Obviously, Kirzner uses a not insignificant part of the text to discuss the issue of entrepreneurship as being alert to opportunity, i.e. entrepreneurship as opportunity discovery. It does not appear obvious how Kirzner views opportunities, however, and I find it unclear whether opportunities are supposed to be objectively existing in the real world (as is the common interpretation in the scholarly literature on entrepreneurship) or if Kirzner uses the sense of objective opportunity to prove an essential point on entrepreneurship. The problem here is that whereas Competition & Entrepreneurship perhaps tended toward the latter, Perception, Opportunity, and Profit seems to tend toward the former. So what is it?
In the sense that the Kirznerian pure entrepreneur cannot make losses, the opportunities must be objective. And this is how they tend to be treated throughout the essays. Yet Kirzner does not refrain from discussing profit and loss as well as the fact that entrepreneurs do make errors. Do they then make errors regarding whether they have truly identified an objective opportunity or is the error in the foreseeing or imagining of how the chosen actions will become profitable in the future? The answer cannot be in the affirmative to both of these, which yet again raises the question of the nature of opportunities. The fact that Kirzner several times refers to Lachmann’s and Mises’s subjectivism makes this even more confusing.
What seems to almost completely lack confusing, however, is Kirzner’s well-put and multi-faceted criticism of mainstream, standard economics. The last essay in the book, “Entrepreneurship, Choice, and Freedom,” makes very clear that there is a fundamental difference between how most economists and how Austrian economists see the world. It is due to this difference – basically that “standard” economists see the world in terms of only given means and given ends – that economists tend to end up with incorrect answers to many questions.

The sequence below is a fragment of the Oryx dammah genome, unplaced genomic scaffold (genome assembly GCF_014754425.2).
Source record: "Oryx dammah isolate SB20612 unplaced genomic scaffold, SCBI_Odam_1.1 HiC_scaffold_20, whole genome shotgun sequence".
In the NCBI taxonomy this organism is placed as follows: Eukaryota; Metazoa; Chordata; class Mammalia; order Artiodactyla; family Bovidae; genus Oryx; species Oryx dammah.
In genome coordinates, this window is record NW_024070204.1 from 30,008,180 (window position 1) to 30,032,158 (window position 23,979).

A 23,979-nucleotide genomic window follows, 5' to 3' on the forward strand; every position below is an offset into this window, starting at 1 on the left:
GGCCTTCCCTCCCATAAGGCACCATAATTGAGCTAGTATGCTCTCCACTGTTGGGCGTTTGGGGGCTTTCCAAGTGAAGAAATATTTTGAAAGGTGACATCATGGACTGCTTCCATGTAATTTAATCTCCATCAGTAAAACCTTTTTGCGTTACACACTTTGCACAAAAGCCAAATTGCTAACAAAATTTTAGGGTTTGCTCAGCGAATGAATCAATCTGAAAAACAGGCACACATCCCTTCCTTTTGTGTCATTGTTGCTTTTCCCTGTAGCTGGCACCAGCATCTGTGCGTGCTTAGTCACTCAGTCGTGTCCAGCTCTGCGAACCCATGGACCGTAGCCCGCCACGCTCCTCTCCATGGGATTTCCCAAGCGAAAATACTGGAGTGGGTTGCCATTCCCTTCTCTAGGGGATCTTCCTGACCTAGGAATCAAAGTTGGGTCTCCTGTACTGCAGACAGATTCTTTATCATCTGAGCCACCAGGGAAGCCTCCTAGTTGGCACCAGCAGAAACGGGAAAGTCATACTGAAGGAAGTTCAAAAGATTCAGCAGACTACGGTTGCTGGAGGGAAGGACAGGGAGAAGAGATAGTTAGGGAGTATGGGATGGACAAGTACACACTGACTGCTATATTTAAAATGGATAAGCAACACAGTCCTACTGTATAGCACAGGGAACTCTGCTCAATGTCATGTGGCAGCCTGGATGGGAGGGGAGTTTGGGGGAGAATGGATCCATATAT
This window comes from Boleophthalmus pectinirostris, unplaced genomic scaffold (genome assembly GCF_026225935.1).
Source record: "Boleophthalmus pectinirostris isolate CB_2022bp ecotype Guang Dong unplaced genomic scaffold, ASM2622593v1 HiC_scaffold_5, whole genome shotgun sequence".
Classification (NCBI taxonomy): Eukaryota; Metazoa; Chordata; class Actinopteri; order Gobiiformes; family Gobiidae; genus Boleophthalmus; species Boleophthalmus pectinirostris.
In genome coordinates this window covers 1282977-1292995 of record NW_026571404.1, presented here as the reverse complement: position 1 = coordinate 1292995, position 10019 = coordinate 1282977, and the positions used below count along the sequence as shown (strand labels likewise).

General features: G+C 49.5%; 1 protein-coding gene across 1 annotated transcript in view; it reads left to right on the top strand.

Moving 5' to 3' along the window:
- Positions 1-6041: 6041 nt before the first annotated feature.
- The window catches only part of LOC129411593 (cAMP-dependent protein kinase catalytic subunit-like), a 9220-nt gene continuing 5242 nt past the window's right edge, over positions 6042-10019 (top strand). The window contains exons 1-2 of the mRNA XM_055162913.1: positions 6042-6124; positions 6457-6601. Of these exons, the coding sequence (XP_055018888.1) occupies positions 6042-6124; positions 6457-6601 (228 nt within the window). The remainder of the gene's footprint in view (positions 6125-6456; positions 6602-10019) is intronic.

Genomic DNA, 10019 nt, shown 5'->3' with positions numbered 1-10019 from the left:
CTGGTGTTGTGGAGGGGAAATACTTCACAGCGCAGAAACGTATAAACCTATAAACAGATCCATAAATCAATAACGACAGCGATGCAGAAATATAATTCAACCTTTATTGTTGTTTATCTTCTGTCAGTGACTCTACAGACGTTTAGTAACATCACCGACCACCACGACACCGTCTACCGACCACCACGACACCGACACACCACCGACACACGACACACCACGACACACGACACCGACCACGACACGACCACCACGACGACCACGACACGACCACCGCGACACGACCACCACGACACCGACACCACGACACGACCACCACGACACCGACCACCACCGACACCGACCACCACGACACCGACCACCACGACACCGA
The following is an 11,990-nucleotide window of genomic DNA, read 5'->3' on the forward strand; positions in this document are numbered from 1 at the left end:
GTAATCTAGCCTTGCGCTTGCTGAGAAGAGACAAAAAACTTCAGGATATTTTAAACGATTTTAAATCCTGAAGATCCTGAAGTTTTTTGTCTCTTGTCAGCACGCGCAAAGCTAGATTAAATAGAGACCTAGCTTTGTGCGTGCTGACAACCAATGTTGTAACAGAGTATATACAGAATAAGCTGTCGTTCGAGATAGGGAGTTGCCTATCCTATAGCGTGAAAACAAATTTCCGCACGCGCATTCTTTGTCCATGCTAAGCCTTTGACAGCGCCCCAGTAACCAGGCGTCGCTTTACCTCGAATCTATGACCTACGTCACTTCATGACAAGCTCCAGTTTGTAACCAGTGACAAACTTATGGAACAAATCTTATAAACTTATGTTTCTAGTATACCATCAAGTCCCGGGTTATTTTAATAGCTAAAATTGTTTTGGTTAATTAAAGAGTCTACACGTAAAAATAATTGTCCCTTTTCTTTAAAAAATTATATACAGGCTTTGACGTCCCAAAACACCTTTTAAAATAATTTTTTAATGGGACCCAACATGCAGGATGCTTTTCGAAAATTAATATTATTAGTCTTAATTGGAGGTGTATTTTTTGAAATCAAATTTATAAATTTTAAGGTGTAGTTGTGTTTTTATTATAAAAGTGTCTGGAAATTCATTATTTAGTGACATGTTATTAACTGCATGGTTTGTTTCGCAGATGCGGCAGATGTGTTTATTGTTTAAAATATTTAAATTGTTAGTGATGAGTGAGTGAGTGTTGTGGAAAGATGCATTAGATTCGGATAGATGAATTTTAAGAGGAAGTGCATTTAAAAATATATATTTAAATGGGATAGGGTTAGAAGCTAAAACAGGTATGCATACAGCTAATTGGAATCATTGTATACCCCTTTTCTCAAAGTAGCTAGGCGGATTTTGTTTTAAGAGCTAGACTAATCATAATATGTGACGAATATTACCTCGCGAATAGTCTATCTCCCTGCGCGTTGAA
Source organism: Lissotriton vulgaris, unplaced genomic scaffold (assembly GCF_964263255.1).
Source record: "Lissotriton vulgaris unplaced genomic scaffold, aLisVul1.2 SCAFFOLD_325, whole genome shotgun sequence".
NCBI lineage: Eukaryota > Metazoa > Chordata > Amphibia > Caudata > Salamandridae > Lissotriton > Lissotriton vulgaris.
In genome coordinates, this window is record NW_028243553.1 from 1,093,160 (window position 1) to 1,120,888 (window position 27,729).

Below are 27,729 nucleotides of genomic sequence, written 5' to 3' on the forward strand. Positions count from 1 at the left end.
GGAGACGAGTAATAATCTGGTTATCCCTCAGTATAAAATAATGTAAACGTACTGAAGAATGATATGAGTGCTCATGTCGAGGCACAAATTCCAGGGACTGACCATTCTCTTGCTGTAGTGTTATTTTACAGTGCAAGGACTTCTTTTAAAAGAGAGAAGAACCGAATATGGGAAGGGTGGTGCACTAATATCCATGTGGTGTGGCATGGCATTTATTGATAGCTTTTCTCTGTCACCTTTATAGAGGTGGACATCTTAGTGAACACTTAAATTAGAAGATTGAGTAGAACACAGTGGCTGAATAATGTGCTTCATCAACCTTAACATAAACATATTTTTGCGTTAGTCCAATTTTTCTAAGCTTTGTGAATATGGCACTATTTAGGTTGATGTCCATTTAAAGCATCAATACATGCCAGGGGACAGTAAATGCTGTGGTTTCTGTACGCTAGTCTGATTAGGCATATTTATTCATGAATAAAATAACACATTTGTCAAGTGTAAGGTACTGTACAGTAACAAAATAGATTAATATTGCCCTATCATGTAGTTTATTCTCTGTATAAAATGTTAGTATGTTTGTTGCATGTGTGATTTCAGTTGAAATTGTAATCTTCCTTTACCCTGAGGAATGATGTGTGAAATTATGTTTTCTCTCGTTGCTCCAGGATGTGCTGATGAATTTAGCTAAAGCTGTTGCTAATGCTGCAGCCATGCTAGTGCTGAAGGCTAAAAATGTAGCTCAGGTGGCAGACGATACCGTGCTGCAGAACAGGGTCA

In this particular essay, the question is whether restrictions that are not necessarily “felt” by individuals may still have negative consequences. Neoclassical economists would answer “no” because unfelt restrictions do not have any [negative] effect on individuals’ optimizing choices among the given ends. Austrian economists, including Kirzner, emphatically must answer “yes” simply because the ends as well as the means are not given and therefore that restrictions may have enormously negative consequences in terms of the choices and actions made by individuals.
In essence, individuals tend to not even consider choices that are out of reach – out of reach being an obvious effect of restrictions and regulations – which means regulations do not have an effect on their optimizing choice of available alternatives, but they could very well have a (substantial) effect on entrepreneurial action.
Yet again, however, Kirzner uses entrepreneurial acting under uncertainty toward subjectively identified ends in his critique of mainstream economics. The obvious question is how this fits with the view of profit opportunities as objectively existing. Or are they?